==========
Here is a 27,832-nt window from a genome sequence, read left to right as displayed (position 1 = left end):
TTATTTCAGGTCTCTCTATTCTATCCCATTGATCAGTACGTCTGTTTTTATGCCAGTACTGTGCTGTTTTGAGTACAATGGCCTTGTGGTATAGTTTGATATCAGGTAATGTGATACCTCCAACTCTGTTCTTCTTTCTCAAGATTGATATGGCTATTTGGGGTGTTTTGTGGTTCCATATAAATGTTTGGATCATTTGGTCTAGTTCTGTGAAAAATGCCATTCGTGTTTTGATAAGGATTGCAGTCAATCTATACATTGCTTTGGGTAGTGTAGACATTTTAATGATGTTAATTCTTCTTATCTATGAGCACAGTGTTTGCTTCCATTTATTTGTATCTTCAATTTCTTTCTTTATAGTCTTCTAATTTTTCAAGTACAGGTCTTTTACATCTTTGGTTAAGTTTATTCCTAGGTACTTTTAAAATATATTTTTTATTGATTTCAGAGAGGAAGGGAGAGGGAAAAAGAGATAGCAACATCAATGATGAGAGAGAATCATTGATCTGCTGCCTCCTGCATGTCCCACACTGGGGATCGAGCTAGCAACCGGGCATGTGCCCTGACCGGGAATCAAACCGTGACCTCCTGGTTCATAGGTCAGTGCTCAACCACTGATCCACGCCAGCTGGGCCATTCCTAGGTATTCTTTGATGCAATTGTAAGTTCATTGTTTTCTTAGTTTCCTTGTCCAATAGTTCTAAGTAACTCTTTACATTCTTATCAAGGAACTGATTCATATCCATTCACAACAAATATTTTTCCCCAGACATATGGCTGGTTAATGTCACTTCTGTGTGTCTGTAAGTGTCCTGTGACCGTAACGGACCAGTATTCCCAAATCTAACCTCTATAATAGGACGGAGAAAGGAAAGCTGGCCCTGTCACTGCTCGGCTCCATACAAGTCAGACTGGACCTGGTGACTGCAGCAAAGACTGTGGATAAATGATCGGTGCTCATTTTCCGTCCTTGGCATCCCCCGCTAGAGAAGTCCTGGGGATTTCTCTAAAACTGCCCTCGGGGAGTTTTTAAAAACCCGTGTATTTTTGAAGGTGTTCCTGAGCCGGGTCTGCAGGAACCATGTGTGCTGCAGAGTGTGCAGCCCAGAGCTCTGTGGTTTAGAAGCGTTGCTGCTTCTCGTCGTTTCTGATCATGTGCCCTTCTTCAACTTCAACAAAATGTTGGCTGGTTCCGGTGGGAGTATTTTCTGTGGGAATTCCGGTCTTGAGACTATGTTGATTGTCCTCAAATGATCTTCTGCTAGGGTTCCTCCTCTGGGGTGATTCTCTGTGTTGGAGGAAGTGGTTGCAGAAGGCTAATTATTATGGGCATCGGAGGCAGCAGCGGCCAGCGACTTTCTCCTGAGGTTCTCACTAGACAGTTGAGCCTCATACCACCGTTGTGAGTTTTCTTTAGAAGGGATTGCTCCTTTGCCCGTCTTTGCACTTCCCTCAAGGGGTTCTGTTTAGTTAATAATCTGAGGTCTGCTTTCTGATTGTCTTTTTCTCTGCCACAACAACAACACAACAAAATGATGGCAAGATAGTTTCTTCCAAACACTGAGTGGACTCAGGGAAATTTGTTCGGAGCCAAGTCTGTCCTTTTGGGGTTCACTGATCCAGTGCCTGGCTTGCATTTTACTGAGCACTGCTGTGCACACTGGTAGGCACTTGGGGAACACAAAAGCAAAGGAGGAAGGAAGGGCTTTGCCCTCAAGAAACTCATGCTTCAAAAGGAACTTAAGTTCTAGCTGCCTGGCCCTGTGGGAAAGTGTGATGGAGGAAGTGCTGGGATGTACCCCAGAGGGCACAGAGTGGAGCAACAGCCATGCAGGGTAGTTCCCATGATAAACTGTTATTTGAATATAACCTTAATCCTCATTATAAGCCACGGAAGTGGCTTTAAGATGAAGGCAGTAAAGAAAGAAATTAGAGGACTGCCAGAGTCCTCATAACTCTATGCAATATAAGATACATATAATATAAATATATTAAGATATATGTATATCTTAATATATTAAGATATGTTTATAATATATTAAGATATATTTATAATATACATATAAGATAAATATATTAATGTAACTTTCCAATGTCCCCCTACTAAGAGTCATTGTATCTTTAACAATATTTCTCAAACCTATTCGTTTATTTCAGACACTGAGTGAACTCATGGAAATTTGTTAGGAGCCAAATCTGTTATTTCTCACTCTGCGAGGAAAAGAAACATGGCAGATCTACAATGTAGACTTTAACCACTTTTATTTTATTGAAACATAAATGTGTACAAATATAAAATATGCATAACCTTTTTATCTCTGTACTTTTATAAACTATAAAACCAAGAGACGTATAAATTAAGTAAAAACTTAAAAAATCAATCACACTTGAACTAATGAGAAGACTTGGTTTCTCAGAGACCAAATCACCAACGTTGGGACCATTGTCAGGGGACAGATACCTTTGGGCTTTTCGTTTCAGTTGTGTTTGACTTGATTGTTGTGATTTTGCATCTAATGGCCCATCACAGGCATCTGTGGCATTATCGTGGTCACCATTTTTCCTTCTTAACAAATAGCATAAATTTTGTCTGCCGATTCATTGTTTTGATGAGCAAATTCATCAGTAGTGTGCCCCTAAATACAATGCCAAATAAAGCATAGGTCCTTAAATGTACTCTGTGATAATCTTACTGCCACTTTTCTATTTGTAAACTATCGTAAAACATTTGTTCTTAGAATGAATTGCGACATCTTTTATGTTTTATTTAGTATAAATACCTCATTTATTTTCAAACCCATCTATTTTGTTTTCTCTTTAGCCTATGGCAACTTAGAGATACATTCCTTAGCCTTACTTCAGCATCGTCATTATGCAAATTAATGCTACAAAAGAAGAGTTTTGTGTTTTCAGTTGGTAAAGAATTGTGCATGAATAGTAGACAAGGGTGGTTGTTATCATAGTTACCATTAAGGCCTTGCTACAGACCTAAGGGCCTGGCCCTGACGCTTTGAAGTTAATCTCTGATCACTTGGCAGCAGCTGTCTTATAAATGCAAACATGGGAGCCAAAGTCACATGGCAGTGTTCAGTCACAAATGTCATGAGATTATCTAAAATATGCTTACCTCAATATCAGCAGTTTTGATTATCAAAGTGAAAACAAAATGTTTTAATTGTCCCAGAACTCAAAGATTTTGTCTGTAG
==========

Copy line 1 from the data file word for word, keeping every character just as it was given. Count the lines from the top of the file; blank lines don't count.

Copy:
Here is a 27,832-nt window from a genome sequence, read left to right as displayed (position 1 = left end):